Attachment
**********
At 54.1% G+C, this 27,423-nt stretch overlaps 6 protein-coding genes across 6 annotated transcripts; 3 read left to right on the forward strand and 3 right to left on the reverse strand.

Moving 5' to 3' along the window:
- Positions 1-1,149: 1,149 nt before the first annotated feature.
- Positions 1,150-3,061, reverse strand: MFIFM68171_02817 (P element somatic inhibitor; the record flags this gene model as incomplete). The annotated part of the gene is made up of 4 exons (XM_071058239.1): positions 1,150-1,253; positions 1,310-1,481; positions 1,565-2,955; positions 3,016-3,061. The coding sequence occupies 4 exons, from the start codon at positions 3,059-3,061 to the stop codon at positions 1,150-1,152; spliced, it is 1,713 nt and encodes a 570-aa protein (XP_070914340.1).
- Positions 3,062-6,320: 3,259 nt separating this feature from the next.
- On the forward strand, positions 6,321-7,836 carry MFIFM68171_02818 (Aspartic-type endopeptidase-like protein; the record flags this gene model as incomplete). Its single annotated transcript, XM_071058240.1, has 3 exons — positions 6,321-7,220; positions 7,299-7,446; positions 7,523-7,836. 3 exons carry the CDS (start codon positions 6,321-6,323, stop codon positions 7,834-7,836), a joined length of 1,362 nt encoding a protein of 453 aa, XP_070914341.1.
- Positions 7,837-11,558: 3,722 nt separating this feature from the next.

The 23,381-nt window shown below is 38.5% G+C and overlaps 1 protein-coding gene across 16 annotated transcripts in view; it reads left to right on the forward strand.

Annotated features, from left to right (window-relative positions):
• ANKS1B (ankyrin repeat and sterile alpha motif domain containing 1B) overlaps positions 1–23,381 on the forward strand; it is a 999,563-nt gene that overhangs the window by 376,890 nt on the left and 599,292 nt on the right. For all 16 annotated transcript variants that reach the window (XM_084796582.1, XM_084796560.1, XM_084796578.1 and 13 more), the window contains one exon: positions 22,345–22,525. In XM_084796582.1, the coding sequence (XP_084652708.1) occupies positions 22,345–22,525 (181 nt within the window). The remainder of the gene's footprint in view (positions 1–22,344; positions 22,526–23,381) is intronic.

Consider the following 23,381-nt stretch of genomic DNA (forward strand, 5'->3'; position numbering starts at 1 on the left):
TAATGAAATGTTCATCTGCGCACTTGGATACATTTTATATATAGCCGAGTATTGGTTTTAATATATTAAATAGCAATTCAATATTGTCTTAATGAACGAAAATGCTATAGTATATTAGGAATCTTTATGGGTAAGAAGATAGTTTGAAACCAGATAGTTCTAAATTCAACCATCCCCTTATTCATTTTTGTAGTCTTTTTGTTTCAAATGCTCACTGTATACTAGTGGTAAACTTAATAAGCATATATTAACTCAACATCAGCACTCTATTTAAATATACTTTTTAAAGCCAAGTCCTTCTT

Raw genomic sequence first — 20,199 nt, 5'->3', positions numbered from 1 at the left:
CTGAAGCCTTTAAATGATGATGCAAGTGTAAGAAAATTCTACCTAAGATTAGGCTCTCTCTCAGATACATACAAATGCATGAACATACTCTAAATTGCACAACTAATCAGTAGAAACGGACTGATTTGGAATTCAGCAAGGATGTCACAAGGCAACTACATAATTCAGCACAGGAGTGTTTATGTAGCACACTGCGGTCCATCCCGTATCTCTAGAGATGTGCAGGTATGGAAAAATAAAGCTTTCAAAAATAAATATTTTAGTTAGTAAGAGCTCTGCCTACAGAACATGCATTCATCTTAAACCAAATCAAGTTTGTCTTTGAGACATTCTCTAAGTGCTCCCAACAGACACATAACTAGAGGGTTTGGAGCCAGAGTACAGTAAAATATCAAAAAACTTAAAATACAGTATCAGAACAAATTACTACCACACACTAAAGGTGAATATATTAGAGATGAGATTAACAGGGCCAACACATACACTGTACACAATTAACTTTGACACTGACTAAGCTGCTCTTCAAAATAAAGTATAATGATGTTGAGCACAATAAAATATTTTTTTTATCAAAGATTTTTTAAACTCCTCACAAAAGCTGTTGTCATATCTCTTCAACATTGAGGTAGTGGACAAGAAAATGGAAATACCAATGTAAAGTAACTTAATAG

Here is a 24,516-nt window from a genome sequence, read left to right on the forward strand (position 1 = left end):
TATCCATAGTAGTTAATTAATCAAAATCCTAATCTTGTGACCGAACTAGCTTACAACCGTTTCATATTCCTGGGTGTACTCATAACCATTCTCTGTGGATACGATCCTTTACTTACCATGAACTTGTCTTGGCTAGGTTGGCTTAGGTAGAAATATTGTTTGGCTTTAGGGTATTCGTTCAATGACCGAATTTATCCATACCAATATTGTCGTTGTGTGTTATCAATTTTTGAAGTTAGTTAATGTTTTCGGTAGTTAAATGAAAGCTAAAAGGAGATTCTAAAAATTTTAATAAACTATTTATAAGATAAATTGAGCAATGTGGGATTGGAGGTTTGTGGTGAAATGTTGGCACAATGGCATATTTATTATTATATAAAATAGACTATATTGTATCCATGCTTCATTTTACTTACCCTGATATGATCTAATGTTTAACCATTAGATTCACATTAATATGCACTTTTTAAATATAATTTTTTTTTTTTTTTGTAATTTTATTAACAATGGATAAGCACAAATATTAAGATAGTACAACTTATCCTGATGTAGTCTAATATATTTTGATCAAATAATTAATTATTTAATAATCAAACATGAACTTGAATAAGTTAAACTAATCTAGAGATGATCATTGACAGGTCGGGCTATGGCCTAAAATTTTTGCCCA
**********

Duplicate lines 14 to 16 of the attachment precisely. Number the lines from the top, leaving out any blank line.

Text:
CTGAAGCCTTTAAATGATGATGCAAGTGTAAGAAAATTCTACCTAAGATTAGGCTCTCTCTCAGATACATACAAATGCATGAACATACTCTAAATTGCACAACTAATCAGTAGAAACGGACTGATTTGGAATTCAGCAAGGATGTCACAAGGCAACTACATAATTCAGCACAGGAGTGTTTATGTAGCACACTGCGGTCCATCCCGTATCTCTAGAGATGTGCAGGTATGGAAAAATAAAGCTTTCAAAAATAAATATTTTAGTTAGTAAGAGCTCTGCCTACAGAACATGCATTCATCTTAAACCAAATCAAGTTTGTCTTTGAGACATTCTCTAAGTGCTCCCAACAGACACATAACTAGAGGGTTTGGAGCCAGAGTACAGTAAAATATCAAAAAACTTAAAATACAGTATCAGAACAAATTACTACCACACACTAAAGGTGAATATATTAGAGATGAGATTAACAGGGCCAACACATACACTGTACACAATTAACTTTGACACTGACTAAGCTGCTCTTCAAAATAAAGTATAATGATGTTGAGCACAATAAAATATTTTTTTTATCAAAGATTTTTTAAACTCCTCACAAAAGCTGTTGTCATATCTCTTCAACATTGAGGTAGTGGACAAGAAAATGGAAATACCAATGTAAAGTAACTTAATAG

Here is a 24,516-nt window from a genome sequence, read left to right on the forward strand (position 1 = left end):
TATCCATAGTAGTTAATTAATCAAAATCCTAATCTTGTGACCGAACTAGCTTACAACCGTTTCATATTCCTGGGTGTACTCATAACCATTCTCTGTGGATACGATCCTTTACTTACCATGAACTTGTCTTGGCTAGGTTGGCTTAGGTAGAAATATTGTTTGGCTTTAGGGTATTCGTTCAATGACCGAATTTATCCATACCAATATTGTCGTTGTGTGTTATCAATTTTTGAAGTTAGTTAATGTTTTCGGTAGTTAAATGAAAGCTAAAAGGAGATTCTAAAAATTTTAATAAACTATTTATAAGATAAATTGAGCAATGTGGGATTGGAGGTTTGTGGTGAAATGTTGGCACAATGGCATATTTATTATTATATAAAATAGACTATATTGTATCCATGCTTCATTTTACTTACCCTGATATGATCTAATGTTTAACCATTAGATTCACATTAATATGCACTTTTTAAATATAATTTTTTTTTTTTTTTGTAATTTTATTAACAATGGATAAGCACAAATATTAAGATAGTACAACTTATCCTGATGTAGTCTAATATATTTTGATCAAATAATTAATTATTTAATAATCAAACATGAACTTGAATAAGTTAAACTAATCTAGAGATGATCATTGACAGGTCGGGCTATGGCCTAAAATTTTTGCCCA